ATTACK AT THE LOUVRE: Machete-wielding man shouting ‘Allahu akbar’ stopped by soldier, police say

A machete-wielding man shouting "Allahu akbar" three times attacked four French soldiers Friday inside a shopping mall beneath the Louvre Museum in Paris before one soldier shot him, investigators said.


French President Francois Hollande said it was "no doubt" an act of terror. One of the soldiers suffered minor injuries, and the attacker -- shot five times in the stomach -- was seriously wounded. A military spokesman said the soldiers tried to fight him off before opening fire.

Prosecutor Francois Molins said the attacker came to Paris on a tourist visa on Jan. 26 and bought two military machetes at a gun store in the city two days later.


Hours later, police launched several raids across the city, two French officials close to the investigation told The Associated Press without giving any precise locations. A police union official, Luc Poignant, said one of the raids took place on Rue de Ponthieu, a street near the Champs-Elysees Avenue, the city's famed boulevard. It was unclear how closely the raids were related to the attack near the Louvre.

The soldier who was slightly injured was not the one who shot the attacker, according to authorities. The museum went on lockdown for hours.

Feb.3 Police officers guard the access to the Louvre museum

Feb.3 Police officers guard the access to the Louvre museum (Reuters)

The attacker had two machetes and was carrying two backpacks -- but there was no sign the bags held explosives, a police union official said. He told reporters the man launched himself at the soldiers when they told him that he couldn't bring his bags into the Carrousel du Louvre shopping mall underneath the world-famous museum where the "Mona Lisa" hangs.

"That's when he got the knife out and that's when he tried to stab the soldier," said the official, Yves Lefebvre.

The four soldiers first tried to fight off the attacker before opening fire, said Benoit Brulon, a spokesman for the military force that patrols Paris and its major tourist attractions. President Francois Hollande praised the troops' "courage and determination."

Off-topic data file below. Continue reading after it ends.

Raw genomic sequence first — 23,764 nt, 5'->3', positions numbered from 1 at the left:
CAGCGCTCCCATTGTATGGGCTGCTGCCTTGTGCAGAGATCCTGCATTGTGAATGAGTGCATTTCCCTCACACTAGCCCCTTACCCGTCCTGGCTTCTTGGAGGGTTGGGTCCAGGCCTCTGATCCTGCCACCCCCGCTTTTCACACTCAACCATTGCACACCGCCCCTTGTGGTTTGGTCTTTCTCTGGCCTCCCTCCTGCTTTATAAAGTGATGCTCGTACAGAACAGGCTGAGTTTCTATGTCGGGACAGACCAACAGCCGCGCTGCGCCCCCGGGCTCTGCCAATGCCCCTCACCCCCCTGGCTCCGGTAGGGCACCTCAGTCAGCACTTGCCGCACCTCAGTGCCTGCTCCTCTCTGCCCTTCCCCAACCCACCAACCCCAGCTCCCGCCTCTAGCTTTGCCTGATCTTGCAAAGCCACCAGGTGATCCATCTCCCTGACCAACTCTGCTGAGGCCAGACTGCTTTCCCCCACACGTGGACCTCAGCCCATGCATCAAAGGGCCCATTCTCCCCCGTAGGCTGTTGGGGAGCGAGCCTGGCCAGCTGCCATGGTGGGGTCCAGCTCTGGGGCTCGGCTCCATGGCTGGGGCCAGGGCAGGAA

Anti-terrorism prosecutors took charge of the investigation. There were no immediate details about the identity of the attacker. "Allahu akbar" is the Arabic phrase for "God is great."

It was believed the man acted alone. Cadot said a second person who was "acting suspiciously" also was arrested, but may not have been involved.

The museum in the center of Paris is one of the French capital's biggest tourist destinations, attracting more than 9 million people each year.

Over the last two years, France has beefed up its security measures in the wake of terror attacks that shocked the nation in the capital and the southern city of Nice.

The military patrols — numbering about 3,500 soldiers in the Paris area — were instituted following the January 2015 murders at the satirical magazine Charlie Hebdo and a kosher supermarket and reinforced after the November 2015 suicide bomb and gun attacks that left 130 people dead at the city's Bataclan concert hall and other sites.

Seven months later, in the southern city of Nice, Mohamed Lahouaiej Bouhlel plowed a 19-ton truck into a mile-long crowd of revelers during Bastille Day festivities. At least 84 people were killed.

Bouhlel, a 31-year-old petty criminal of Tunisian nationality, was killed by police.

About 1,000 people were inside the Louvre museum and were kept in safe areas immediately after Friday's attack, Interior Ministry spokesman Pierre-Henry Brandet said. The museum was set to reopen Saturday.

"We are dealing with an attack from an individual who was clearly aggressive and represented a direct threat, and whose comments lead us to believe that he wished to carry out a terrorist incident," Cadot said.

Olivier Majewski was just leaving his scooter in the parking lot beneath the Louvre when he saw a crush of people, 30 or 40, running and screaming "there's been a terror attack." The 53-year-old said he hid for about 15 minutes before gingerly making his way upstairs. He said people were clearly scared.

"They were panicked," he said.

The attack's timing was poor for Paris, coming just hours before the city was unveiling its completed bid for the 2024 Olympics. Paris is competing against Budapest and Los Angeles for the games, which it hasn't hosted since 1924. With the International Olympic Committee choosing the host in September, Friday's attack generated renewed questions about security in the City of Light.

Speaking outside the Louvre, Paris Mayor Anne Hidalgo said terrorism threatens all of the world's big cities and "there is not a single one escaping that menace."

The Associated Press contributed to this report.